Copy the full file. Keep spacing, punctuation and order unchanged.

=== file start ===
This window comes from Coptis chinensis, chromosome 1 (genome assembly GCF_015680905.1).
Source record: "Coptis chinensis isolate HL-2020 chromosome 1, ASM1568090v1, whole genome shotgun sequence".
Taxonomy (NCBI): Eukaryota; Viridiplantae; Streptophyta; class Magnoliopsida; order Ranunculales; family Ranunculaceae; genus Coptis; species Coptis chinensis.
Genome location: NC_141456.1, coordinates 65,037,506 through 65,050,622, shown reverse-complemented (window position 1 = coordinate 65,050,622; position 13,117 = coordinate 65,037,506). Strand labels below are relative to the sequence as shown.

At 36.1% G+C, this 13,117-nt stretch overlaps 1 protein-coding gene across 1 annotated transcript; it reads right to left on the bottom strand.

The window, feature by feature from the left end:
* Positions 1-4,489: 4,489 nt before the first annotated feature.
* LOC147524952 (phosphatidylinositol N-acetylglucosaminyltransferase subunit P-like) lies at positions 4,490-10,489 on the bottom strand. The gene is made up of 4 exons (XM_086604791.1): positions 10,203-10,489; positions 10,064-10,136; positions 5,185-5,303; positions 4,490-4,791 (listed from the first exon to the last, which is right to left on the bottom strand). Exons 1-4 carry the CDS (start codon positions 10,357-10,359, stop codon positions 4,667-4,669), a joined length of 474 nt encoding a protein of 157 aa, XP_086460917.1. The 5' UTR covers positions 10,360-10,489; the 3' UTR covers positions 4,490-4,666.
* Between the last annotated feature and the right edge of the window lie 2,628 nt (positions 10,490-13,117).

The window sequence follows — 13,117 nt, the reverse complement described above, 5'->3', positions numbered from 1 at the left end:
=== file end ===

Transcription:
This window comes from Coptis chinensis, chromosome 1 (genome assembly GCF_015680905.1).
Source record: "Coptis chinensis isolate HL-2020 chromosome 1, ASM1568090v1, whole genome shotgun sequence".
Taxonomy (NCBI): Eukaryota; Viridiplantae; Streptophyta; class Magnoliopsida; order Ranunculales; family Ranunculaceae; genus Coptis; species Coptis chinensis.
Genome location: NC_141456.1, coordinates 65,037,506 through 65,050,622, shown reverse-complemented (window position 1 = coordinate 65,050,622; position 13,117 = coordinate 65,037,506). Strand labels below are relative to the sequence as shown.

At 36.1% G+C, this 13,117-nt stretch overlaps 1 protein-coding gene across 1 annotated transcript; it reads right to left on the bottom strand.

The window, feature by feature from the left end:
* Positions 1-4,489: 4,489 nt before the first annotated feature.
* LOC147524952 (phosphatidylinositol N-acetylglucosaminyltransferase subunit P-like) lies at positions 4,490-10,489 on the bottom strand. The gene is made up of 4 exons (XM_086604791.1): positions 10,203-10,489; positions 10,064-10,136; positions 5,185-5,303; positions 4,490-4,791 (listed from the first exon to the last, which is right to left on the bottom strand). Exons 1-4 carry the CDS (start codon positions 10,357-10,359, stop codon positions 4,667-4,669), a joined length of 474 nt encoding a protein of 157 aa, XP_086460917.1. The 5' UTR covers positions 10,360-10,489; the 3' UTR covers positions 4,490-4,666.
* Between the last annotated feature and the right edge of the window lie 2,628 nt (positions 10,490-13,117).

The window sequence follows — 13,117 nt, the reverse complement described above, 5'->3', positions numbered from 1 at the left end: